These restaurant burgers are over the top – Nutrition Action

Mac and cheese, chili, eggs, hash browns, omelets, buffalo wings—probably not what you’re thinking of when you hear “burger toppings.” What happened to the good old days when a burger was a patty, a bun, and maybe some lettuce, tomato, and mayo?

Source: These restaurant burgers are over the top – Nutrition Action

I like the 2900 calorie platter!

Low carbohydrate-high protein diet and incidence of cardiovascular diseases in Swedish women: prospective cohort study | The BMJ

Results – A one tenth decrease in carbohydrate intake or increase in protein intake or a 2 unit increase in the low carbohydrate-high protein score were all statistically significantly associated with increasing incidence of cardiovascular disease overall (n=1270)—incidence rate ratio estimates 1.04 (95% confidence interval 1.00 to 1.08), 1.04 (1.02 to 1.06), and 1.05 (1.02 to 1.08). No heterogeneity existed in the association of any of these scores with the five studied cardiovascular outcomes: ischaemic heart disease (n=703), ischaemic stroke (n=294), haemorrhagic stroke (n=70), subarachnoid haemorrhage (n=121), and peripheral arterial disease (n=82).

Conclusions – Low carbohydrate-high protein diets, used on a regular basis and without consideration of the nature of carbohydrates or the source of proteins, are associated with increased risk of cardiovascular disease.

Source: Low carbohydrate-high protein diet and incidence of cardiovascular diseases in Swedish women: prospective cohort study | The BMJ

European Journal of Clinical Nutrition – Low-carbohydrate-high-protein diet and long-term survival in a general population cohort

European Journal of Clinical Nutrition is a high quality, peer-reviewed journal that covers all aspects of human nutrition.

Conclusion:

Prolonged consumption of diets low in carbohydrates and high in protein is associated with an increase in total mortality.

Source: European Journal of Clinical Nutrition – Low-carbohydrate-high-protein diet and long-term survival in a general population cohort

What About Just a Little Meat?

 

Followed over time, vegetarian diets were associated with a substantially lower incidence of diabetes, indicating the potential of these diets to stem the current diabetes epidemic.

We see the same step-wise drop in rates of another leading killer, high blood pressure. The greater the proportion of plant foods, the lower the rates of hypertension, and the same with excess body fat. The only dietary group not on average overweight were those eating diets composed exclusively of plant foods, but again there was the same incremental drop with fewer and fewer animal products. This suggests that it’s not black and white, not all or nothing, any steps we can make along this spectrum of eating healthier may accrue significant benefits.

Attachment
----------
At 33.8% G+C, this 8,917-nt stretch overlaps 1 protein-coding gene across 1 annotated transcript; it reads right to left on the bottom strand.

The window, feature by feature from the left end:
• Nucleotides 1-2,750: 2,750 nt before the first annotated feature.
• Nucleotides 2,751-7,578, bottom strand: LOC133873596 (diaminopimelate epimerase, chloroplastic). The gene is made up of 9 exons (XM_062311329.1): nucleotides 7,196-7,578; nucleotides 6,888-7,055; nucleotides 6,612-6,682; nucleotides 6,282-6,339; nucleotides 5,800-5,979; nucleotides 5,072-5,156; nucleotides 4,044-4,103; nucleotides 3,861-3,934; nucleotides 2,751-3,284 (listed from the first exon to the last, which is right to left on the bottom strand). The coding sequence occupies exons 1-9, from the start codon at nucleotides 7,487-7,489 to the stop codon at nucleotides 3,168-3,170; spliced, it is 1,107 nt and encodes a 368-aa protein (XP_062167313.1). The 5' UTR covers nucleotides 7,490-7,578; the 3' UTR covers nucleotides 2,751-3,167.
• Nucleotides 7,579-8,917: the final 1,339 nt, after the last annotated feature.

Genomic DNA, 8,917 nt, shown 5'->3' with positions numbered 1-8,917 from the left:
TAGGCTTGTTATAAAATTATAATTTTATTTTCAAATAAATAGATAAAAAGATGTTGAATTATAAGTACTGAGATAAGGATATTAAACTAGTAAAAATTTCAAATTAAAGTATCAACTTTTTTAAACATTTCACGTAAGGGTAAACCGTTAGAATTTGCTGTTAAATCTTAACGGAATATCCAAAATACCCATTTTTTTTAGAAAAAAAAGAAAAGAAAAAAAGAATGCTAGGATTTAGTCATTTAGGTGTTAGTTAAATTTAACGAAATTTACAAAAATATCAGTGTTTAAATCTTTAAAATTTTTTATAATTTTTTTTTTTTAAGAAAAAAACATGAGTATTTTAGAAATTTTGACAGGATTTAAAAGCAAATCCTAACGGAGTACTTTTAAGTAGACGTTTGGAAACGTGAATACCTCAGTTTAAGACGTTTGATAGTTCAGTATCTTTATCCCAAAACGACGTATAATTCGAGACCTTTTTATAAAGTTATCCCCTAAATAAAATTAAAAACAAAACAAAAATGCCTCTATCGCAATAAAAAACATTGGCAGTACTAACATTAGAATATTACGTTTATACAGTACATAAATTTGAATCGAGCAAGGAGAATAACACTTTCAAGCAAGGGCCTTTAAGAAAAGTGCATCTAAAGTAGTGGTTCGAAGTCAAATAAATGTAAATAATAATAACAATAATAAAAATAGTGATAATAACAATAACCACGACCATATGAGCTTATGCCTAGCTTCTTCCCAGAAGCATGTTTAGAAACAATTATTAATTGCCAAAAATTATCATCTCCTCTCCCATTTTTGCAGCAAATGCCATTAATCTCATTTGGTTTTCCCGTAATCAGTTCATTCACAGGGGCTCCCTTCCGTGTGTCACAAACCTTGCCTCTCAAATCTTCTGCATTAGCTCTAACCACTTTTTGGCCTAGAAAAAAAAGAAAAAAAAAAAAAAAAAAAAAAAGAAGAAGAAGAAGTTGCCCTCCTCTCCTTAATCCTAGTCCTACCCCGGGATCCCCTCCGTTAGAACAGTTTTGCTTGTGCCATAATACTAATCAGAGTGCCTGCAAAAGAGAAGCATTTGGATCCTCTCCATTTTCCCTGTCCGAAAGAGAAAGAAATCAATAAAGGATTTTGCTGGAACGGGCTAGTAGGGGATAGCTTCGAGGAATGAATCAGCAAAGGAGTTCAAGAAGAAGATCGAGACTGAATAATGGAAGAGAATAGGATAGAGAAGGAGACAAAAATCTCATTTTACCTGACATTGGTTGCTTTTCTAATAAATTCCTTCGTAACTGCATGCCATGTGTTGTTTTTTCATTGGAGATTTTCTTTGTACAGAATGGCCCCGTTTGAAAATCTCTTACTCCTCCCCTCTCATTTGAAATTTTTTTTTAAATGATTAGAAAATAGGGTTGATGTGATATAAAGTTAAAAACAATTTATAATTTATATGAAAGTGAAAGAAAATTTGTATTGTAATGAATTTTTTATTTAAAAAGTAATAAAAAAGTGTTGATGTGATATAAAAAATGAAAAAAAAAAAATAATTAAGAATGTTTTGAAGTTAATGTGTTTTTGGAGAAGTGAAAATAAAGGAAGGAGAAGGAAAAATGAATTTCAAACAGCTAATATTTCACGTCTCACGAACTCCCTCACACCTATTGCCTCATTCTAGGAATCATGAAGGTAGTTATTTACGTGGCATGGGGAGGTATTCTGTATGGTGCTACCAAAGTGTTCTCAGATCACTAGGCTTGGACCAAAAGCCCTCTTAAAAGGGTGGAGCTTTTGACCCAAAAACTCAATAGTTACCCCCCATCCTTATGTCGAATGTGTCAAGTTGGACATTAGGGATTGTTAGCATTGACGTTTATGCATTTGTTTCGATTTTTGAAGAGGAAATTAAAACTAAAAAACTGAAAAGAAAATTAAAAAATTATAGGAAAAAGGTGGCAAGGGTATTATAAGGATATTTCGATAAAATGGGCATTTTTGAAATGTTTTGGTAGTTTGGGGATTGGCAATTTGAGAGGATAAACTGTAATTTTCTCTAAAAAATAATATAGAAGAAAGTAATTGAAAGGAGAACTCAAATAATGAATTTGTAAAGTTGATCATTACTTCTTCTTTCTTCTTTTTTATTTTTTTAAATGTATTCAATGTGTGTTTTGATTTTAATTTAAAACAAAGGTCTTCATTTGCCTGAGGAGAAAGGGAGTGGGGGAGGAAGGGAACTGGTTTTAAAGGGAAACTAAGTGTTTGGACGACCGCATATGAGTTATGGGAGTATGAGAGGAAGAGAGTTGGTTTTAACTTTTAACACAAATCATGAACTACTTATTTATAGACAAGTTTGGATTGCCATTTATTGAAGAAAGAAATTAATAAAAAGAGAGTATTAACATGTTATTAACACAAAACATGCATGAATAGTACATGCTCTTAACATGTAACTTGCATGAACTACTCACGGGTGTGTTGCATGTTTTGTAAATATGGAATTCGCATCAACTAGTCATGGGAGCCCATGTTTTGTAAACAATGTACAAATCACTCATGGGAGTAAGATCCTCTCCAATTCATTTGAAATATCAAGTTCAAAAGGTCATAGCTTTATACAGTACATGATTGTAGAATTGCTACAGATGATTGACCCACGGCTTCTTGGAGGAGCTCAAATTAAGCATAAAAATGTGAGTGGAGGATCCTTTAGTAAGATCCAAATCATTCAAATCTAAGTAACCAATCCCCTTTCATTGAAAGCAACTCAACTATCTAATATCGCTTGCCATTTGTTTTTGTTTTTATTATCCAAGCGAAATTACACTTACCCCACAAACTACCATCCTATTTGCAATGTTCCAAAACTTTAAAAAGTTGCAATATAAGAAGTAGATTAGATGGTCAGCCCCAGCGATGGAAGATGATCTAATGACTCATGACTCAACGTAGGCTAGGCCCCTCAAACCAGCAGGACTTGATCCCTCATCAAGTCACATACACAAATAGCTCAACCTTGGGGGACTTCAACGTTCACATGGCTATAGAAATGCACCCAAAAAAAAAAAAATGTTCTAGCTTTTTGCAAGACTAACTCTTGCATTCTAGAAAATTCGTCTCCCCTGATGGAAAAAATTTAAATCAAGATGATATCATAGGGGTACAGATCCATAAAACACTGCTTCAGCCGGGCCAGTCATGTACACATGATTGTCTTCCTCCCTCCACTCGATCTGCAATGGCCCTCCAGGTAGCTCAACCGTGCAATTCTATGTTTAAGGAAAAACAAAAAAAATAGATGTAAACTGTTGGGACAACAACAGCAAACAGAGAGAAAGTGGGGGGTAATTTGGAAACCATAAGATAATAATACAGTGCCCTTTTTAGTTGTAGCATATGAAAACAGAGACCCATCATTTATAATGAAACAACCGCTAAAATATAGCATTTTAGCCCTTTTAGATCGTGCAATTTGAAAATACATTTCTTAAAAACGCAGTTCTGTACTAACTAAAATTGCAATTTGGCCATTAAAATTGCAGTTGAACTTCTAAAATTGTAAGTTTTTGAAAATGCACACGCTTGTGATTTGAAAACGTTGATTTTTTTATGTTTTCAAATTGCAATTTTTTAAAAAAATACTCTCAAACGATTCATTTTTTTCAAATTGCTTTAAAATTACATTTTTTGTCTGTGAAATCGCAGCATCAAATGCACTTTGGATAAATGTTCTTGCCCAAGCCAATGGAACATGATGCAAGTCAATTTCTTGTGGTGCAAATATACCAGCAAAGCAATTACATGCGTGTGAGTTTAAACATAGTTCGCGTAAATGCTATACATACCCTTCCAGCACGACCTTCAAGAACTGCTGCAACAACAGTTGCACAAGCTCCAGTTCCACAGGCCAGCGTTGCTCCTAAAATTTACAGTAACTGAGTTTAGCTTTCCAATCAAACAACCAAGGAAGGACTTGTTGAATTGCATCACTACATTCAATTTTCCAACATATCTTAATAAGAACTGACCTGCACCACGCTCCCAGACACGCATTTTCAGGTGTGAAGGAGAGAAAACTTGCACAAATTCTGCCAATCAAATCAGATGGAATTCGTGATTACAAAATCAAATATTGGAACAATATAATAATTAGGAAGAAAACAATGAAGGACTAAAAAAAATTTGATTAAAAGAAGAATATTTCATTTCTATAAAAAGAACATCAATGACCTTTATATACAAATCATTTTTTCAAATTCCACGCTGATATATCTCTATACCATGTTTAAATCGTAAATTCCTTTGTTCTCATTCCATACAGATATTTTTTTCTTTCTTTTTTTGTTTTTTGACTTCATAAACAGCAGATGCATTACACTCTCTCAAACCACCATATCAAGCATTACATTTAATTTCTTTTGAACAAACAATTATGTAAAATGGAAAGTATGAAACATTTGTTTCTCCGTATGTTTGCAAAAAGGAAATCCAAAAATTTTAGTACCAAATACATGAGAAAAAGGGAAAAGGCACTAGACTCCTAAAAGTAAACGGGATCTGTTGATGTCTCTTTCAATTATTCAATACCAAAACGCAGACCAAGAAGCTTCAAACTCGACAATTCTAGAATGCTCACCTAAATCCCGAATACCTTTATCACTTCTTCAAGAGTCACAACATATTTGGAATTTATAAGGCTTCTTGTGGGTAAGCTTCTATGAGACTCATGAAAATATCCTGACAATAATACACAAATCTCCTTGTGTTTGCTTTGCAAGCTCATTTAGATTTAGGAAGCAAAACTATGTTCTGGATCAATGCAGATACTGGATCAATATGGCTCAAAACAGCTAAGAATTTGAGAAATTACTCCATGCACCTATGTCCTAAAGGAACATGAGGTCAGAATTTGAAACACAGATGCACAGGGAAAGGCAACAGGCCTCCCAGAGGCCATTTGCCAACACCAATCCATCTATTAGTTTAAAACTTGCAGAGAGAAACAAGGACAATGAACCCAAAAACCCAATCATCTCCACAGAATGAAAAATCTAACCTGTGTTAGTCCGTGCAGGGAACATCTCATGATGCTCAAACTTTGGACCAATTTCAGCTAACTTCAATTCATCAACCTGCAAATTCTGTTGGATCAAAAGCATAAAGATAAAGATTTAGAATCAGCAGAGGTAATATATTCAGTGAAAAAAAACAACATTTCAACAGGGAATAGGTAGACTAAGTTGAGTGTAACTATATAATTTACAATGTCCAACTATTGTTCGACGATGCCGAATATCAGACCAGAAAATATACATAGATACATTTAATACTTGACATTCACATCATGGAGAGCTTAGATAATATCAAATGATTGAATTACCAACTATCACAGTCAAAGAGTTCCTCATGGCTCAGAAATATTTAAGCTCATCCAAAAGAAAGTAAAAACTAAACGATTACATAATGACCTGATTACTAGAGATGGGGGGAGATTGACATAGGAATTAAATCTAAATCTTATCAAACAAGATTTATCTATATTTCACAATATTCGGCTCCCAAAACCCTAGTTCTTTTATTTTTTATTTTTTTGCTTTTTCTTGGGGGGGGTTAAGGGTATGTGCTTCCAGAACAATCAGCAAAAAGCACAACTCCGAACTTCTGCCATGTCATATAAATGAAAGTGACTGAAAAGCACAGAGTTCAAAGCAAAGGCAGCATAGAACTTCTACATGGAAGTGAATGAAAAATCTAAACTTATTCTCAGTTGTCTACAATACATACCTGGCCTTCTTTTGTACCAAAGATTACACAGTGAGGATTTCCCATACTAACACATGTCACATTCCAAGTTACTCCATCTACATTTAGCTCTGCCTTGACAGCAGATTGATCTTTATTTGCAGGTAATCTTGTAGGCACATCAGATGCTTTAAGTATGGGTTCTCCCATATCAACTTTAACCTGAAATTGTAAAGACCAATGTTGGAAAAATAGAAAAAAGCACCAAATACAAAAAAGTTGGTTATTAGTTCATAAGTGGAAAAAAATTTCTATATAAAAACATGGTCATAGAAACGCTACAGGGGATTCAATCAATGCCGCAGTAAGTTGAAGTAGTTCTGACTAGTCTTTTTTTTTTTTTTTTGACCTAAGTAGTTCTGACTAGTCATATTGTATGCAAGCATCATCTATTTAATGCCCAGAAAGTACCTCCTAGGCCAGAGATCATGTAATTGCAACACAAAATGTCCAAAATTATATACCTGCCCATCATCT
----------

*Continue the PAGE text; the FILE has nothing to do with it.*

Source: What About Eating Just a Little Meat? | NutritionFacts.org

Source: PLOS ONE: Taiwanese Vegetarians and Omnivores: Dietary Composition, Prevalence of Diabetes and IFG

Source: Millennials and A Plant-Based Diet. Better Food, Better Choices.

Each and every meal is a choice.  Make good choices.  In my 20’s I pursued a vegetarian lifestyle for about two years.  Towards the end of that period I was eschewing dairy and eggs.  Then I stopped my veggie ways.  The reason?  I missed pizza.  The lessons learned however were not lost.  I thoroughly enjoy meatless meals now but if I want a piece of dead cow, I’ll eat dead cow.

Try not to get caught up in right vs. wrong.  Use your common sense.  Do not become the woman who fed her 11 month old nuts and fruit.  Just nuts and fruit!

Make wise, informed choices.  Understand as I have your need for calories decrease with age.  You have to eat less the older you are.  Strive towards more plant based meals and you’ll be OK.  Just don’t get too fruity or nutty about it all.

Our Diets are Making us Sicker

 

The good news: fewer hungry people around the world. The bad news: Increased consumption of processed foods is pushing up global rates of overweight and obesity.

Source: Across The Globe, Our Diets Are Making Us Sicker, Report Finds : The Salt : NPR

So fast food and sugary soda makes you fat?  Seriously?

At my personal peak of adiposity I tipped the scale at 370 pounds.  Over the years I’ve done the classic weight loss and gain yo-yo from a low of 163 after my initial weight loss to a current  weight of 195.  I taught myself how to lose weight and the diet strategies to keep the weight off.

I should write a book.

Your Healthy Lifestyle Won’t Necessarily Make You Healthier

Public health researchers are beginning to see that changes in how you live are no guarantee of changes in your health.

Source: Your Healthy Lifestyle Won’t Necessarily Make You Healthier | WIRED

Understand there are limits.  Kale, quinoa, and the latest antioxidant, anti-aging diet, exercise routine, hot sweaty yoga, mindfulness meditation, whatever only helps your health.  There is no perfect diet.  There is no perfect exercise regimen.  There is no magic bullet.